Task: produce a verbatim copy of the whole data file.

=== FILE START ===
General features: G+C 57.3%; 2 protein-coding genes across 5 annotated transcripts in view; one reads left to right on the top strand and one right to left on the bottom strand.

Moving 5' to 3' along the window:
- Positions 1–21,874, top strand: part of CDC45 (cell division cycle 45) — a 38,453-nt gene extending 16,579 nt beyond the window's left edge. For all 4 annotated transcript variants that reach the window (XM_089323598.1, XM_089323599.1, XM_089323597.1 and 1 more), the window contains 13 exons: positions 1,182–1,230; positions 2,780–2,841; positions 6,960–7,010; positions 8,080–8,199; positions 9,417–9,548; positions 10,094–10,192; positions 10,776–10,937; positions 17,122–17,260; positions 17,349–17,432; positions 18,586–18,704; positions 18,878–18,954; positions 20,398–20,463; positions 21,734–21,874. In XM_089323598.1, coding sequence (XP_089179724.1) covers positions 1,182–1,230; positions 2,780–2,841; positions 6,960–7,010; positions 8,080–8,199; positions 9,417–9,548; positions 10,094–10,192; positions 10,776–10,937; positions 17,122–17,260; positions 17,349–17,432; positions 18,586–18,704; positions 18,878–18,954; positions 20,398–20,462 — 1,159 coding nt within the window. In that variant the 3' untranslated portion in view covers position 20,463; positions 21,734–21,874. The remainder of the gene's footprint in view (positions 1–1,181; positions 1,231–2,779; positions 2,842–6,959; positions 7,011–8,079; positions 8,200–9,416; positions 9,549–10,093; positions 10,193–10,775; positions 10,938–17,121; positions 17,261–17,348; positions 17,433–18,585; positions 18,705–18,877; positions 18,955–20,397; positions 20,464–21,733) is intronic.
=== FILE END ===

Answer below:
General features: G+C 57.3%; 2 protein-coding genes across 5 annotated transcripts in view; one reads left to right on the top strand and one right to left on the bottom strand.

Moving 5' to 3' along the window:
- Positions 1–21,874, top strand: part of CDC45 (cell division cycle 45) — a 38,453-nt gene extending 16,579 nt beyond the window's left edge. For all 4 annotated transcript variants that reach the window (XM_089323598.1, XM_089323599.1, XM_089323597.1 and 1 more), the window contains 13 exons: positions 1,182–1,230; positions 2,780–2,841; positions 6,960–7,010; positions 8,080–8,199; positions 9,417–9,548; positions 10,094–10,192; positions 10,776–10,937; positions 17,122–17,260; positions 17,349–17,432; positions 18,586–18,704; positions 18,878–18,954; positions 20,398–20,463; positions 21,734–21,874. In XM_089323598.1, coding sequence (XP_089179724.1) covers positions 1,182–1,230; positions 2,780–2,841; positions 6,960–7,010; positions 8,080–8,199; positions 9,417–9,548; positions 10,094–10,192; positions 10,776–10,937; positions 17,122–17,260; positions 17,349–17,432; positions 18,586–18,704; positions 18,878–18,954; positions 20,398–20,462 — 1,159 coding nt within the window. In that variant the 3' untranslated portion in view covers position 20,463; positions 21,734–21,874. The remainder of the gene's footprint in view (positions 1–1,181; positions 1,231–2,779; positions 2,842–6,959; positions 7,011–8,079; positions 8,200–9,416; positions 9,549–10,093; positions 10,193–10,775; positions 10,938–17,121; positions 17,261–17,348; positions 17,433–18,585; positions 18,705–18,877; positions 18,955–20,397; positions 20,464–21,733) is intronic.